Can Teething Cause Diarrhea? What Parents Should Know
- Research suggests that teething and diarrhea are not related.
- Diarrhea in babies can be a sign of other illnesses.
- Babies can easily become dehydrated from diarrhea.
- There are many ways to help your baby who is teething and has diarrhea.
If you were to ask a parent how they knew if their child was showing teething symptoms, they might say:
“Because her skin had a rash.”
“He was drooling all the time.”
“She wouldn’t let me put her down—she was so fussy!”
“My baby had teething diarrhea.”
Cutting teeth is a significant milestone in your child’s life. They will use those baby teeth as they eat nutritious solid foods, which will set them up for healthy food choices for life.
It’s also a big deal for your little one because it’s likely one of the first times they’ve felt unwell. Symptoms of teething start as the tooth bud is formed under your baby’s gums and makes its way to the surface.
Those weeks between the beginning of teething grumpiness and when that little tooth finally emerges can be rough for everyone. Between the fussiness, drooling, and discomfort, it’s no wonder your baby is having a tough time.
In terms of teething symptoms, diarrhea seems to be particularly concerning to parents. What causes baby diarrhea? Can teething itself cause diarrhea? Or could something else be going on?
Can Teething Cause Diarrhea?
The lived experience of many teething children and their parents would suggest the answer is yes. A 2019 study found that, when asked if diarrhea was a symptom of teething, 68% of parents said yes, along with fever and changes in sleep patterns.
However, there is a surprising amount of research that suggests that teething and diarrhea are not related.
Research led by Michael Macknin, MD, in Symptoms Associated With Infant Teething found that increased amounts and frequency of loose stools were not significantly associated with the arrival of first teeth.
Likewise, an article by Sankalp Sood, MDS and Mangla Sood, MD, published in the Journal of Clinical Pediatric Dentistry titled Teething: Myths and Facts, agreed that diarrhea is not caused by cutting teeth.
These facts lead to an interesting question: If diarrhea and teething are not, in fact, scientifically linked, what’s going on?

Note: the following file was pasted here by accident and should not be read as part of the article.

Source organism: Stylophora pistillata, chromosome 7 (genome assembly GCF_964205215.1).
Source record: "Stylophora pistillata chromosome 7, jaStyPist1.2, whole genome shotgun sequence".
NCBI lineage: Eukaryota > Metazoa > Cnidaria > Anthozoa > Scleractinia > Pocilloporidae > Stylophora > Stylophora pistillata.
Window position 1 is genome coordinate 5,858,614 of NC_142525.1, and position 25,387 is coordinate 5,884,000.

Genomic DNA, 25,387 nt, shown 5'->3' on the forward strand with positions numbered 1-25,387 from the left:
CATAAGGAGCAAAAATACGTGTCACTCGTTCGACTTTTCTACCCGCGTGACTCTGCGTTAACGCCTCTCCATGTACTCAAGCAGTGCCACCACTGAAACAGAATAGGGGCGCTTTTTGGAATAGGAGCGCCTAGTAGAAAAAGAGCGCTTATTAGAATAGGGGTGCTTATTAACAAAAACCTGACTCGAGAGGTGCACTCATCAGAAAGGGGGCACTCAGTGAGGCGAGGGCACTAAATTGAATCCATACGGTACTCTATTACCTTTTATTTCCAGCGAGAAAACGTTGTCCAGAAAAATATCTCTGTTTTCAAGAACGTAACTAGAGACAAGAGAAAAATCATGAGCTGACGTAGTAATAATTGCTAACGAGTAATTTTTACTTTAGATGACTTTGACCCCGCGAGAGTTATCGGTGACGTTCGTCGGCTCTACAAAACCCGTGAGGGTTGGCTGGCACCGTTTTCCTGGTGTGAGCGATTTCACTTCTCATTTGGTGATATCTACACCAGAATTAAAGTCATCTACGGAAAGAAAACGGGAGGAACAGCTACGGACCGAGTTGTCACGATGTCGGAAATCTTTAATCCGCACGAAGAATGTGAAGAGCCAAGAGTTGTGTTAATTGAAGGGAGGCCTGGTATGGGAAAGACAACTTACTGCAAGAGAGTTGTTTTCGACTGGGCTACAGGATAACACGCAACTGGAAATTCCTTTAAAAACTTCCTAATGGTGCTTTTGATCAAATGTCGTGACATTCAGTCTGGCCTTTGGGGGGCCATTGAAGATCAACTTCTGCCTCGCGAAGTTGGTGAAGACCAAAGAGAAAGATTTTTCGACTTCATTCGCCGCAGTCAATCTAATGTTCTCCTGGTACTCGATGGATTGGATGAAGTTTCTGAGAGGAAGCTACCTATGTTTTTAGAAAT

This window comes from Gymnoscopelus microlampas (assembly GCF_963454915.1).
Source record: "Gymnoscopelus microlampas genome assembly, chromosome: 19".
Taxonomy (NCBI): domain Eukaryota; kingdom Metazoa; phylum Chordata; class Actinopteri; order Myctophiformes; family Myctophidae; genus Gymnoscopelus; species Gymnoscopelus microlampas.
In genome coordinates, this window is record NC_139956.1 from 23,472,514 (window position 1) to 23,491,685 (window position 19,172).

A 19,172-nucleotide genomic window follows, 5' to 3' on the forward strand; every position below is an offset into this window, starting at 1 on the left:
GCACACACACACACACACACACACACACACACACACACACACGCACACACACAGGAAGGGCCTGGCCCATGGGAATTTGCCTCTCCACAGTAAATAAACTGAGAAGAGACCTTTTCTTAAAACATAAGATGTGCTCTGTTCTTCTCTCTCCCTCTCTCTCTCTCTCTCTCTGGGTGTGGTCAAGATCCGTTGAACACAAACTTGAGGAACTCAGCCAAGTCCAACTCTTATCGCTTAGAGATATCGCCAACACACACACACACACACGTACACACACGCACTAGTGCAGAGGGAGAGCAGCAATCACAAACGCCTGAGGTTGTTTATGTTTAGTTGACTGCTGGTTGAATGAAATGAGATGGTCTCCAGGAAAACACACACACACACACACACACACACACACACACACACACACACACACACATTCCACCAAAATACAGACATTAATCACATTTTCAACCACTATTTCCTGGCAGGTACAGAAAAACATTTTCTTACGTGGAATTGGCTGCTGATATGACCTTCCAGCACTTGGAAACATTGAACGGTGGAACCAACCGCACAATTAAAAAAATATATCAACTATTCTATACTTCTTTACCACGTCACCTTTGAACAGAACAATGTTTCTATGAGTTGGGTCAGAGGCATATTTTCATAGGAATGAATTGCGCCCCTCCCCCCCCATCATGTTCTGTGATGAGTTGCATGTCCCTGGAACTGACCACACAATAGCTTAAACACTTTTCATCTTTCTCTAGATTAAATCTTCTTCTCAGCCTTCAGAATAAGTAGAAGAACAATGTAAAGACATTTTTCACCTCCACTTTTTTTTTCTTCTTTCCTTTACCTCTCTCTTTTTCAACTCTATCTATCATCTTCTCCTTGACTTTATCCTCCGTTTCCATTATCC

Why Do Teething Babies Tend to Have Diarrhea?
The developmental milestone of teething also occurs around the same time as another significant event—the formation of a baby’s own immune system through exposure to illness (active immunity).
Passive and Active Immunity
During pregnancy and birth, the mother transfers germ-fighting antibodies to the baby via the placenta (passive immunity). These stores tend to deplete around the age of six to twelve months, which, coincidentally, is also around the time your little one starts to be more mobile.
Your child will also receive some antibodies through your milk if you’re breastfeeding. However, their natural immunity and germ-fighting abilities dip as your baby transitions from passive to active immunity.
Fewer antibodies mean an increased likelihood that your child can become ill.
Illness Caused by Exposure, Not Teething
With the ability to move around and reach things in their environment, it’s not surprising that most items end up in a child’s mouth. These objects could be their fingers, their favorite lovey, or something less desirable. (My kids went for the dog’s toys.) Your little one isn’t trying to drive you crazy—babies bite in an attempt to self-soothe and relieve pain.
Bear in mind that most objects your baby explores carry their own germs. If these items aren’t cleaned regularly, they can grow viruses and bacteria.
When your baby chews, they can make themselves sick through exposure to the microbes on the objects.
To recap: Scientifically speaking, teething doesn’t make your baby sick, diarrhea or otherwise.
However, viral and bacterial contamination from items your baby chews, along with waning inherited immunity, can cause a more serious infection.
Caring For Your Baby Who Is Teething And Has Diarrhea
As parents, we long to soothe and provide relief for our children when they’re in pain or not feeling well. Unfortunately, there’s no fast way to treat diarrhea. There are, however, things we can do as parents to make our little ones more comfortable.
In caring for a baby with diarrhea, it can be helpful to consider the following suggestions.